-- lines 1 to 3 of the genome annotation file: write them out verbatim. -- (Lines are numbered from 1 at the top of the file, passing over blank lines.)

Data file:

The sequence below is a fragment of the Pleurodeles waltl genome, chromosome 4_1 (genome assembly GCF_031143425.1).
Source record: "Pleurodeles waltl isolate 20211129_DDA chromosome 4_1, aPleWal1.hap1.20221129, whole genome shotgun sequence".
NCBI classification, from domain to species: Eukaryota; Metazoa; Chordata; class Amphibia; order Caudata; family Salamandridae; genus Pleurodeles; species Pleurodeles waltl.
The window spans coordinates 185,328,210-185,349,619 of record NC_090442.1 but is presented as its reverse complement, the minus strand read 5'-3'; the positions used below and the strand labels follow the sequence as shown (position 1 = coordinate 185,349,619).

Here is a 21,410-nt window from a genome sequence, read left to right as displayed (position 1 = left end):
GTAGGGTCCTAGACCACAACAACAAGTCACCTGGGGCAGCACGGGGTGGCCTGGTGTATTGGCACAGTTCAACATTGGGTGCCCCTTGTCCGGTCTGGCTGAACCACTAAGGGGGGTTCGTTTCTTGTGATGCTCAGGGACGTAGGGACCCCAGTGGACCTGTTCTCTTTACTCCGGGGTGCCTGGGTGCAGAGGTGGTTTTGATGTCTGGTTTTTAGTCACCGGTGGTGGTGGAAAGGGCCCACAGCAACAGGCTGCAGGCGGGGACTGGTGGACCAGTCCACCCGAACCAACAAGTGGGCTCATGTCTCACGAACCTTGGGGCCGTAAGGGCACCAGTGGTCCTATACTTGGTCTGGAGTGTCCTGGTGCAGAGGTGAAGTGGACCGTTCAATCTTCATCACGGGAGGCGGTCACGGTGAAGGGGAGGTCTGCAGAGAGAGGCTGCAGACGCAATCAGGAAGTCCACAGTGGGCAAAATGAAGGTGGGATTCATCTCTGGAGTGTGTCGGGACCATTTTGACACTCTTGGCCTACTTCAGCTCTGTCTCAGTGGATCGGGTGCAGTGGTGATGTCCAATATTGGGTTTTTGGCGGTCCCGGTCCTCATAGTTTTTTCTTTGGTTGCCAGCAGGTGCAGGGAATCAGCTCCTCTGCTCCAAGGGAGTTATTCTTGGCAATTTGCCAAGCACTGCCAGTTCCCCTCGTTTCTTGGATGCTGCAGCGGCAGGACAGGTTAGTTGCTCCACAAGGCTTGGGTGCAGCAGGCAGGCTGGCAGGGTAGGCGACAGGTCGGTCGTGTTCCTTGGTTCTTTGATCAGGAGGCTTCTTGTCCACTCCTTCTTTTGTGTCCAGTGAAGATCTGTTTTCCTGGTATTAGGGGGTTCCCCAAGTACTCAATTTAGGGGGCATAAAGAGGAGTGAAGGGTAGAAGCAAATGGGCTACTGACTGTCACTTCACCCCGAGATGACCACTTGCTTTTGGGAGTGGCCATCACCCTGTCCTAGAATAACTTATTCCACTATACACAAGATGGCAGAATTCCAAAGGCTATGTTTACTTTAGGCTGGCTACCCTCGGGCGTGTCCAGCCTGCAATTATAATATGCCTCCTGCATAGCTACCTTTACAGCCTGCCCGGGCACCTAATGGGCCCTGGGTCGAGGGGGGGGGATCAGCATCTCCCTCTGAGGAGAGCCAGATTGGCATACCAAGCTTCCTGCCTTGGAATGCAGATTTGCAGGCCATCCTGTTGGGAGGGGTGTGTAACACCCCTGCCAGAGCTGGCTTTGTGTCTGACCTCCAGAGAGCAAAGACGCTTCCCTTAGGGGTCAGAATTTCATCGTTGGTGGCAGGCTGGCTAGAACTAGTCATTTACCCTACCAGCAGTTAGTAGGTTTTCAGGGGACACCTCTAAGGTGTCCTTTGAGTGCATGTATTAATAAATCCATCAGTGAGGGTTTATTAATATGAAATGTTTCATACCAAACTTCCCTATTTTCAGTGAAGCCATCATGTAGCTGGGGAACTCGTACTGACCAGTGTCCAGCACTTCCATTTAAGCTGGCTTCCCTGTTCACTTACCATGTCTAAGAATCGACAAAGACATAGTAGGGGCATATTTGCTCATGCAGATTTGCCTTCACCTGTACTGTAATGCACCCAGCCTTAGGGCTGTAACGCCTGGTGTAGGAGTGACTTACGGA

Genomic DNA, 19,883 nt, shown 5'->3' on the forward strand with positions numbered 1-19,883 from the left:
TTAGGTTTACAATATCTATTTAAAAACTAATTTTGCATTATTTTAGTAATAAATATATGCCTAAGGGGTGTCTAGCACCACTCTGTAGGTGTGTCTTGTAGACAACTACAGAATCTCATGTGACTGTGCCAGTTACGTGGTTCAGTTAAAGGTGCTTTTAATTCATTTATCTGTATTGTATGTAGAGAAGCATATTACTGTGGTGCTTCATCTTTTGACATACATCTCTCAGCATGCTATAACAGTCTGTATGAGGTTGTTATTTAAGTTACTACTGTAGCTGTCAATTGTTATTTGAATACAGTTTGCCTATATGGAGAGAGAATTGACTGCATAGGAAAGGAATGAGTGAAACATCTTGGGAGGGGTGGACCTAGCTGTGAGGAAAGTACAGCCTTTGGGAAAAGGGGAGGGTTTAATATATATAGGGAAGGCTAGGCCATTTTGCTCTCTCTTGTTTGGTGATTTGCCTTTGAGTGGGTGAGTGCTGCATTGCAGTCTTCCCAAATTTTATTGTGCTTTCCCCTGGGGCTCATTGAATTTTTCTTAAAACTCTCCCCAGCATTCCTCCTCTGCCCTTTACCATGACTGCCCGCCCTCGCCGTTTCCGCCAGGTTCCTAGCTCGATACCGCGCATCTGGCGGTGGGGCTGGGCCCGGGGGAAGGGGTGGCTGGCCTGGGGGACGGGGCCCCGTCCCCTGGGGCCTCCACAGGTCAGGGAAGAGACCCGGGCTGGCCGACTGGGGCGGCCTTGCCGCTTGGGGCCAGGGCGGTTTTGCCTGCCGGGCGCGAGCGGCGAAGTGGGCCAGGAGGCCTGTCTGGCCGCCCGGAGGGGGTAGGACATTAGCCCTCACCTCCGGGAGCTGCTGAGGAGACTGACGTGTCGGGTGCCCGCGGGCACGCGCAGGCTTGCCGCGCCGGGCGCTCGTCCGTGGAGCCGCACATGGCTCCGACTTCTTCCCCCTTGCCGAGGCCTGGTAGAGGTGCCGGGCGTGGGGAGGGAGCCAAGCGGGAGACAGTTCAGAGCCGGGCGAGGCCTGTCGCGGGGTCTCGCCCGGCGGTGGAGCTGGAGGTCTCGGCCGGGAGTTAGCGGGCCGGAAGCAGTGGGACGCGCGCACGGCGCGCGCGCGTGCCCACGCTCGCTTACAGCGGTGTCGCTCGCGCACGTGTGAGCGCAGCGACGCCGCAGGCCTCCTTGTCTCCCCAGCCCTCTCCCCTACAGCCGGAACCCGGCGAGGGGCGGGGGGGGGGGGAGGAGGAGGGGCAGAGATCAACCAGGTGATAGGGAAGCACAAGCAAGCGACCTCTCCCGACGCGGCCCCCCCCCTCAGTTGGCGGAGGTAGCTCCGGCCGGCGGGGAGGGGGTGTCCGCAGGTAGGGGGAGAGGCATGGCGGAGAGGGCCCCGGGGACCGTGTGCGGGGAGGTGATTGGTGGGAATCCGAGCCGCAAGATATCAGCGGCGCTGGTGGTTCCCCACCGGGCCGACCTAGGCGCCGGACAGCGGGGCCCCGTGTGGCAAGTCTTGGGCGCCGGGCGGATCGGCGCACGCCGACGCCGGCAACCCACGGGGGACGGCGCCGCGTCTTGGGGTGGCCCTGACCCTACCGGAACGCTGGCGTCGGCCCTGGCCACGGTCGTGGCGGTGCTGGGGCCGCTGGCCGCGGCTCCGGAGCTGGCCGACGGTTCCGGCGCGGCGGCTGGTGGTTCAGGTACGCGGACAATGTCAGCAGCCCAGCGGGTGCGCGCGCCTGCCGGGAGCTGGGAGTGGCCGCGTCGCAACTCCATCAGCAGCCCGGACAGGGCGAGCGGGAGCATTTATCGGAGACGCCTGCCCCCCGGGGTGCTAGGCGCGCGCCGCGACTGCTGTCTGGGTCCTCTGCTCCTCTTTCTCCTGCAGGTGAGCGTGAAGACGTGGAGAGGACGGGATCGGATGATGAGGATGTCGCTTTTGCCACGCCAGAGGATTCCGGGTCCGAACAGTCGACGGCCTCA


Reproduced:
The sequence below is a fragment of the Pleurodeles waltl genome, chromosome 4_1 (genome assembly GCF_031143425.1).
Source record: "Pleurodeles waltl isolate 20211129_DDA chromosome 4_1, aPleWal1.hap1.20221129, whole genome shotgun sequence".
NCBI classification, from domain to species: Eukaryota; Metazoa; Chordata; class Amphibia; order Caudata; family Salamandridae; genus Pleurodeles; species Pleurodeles waltl.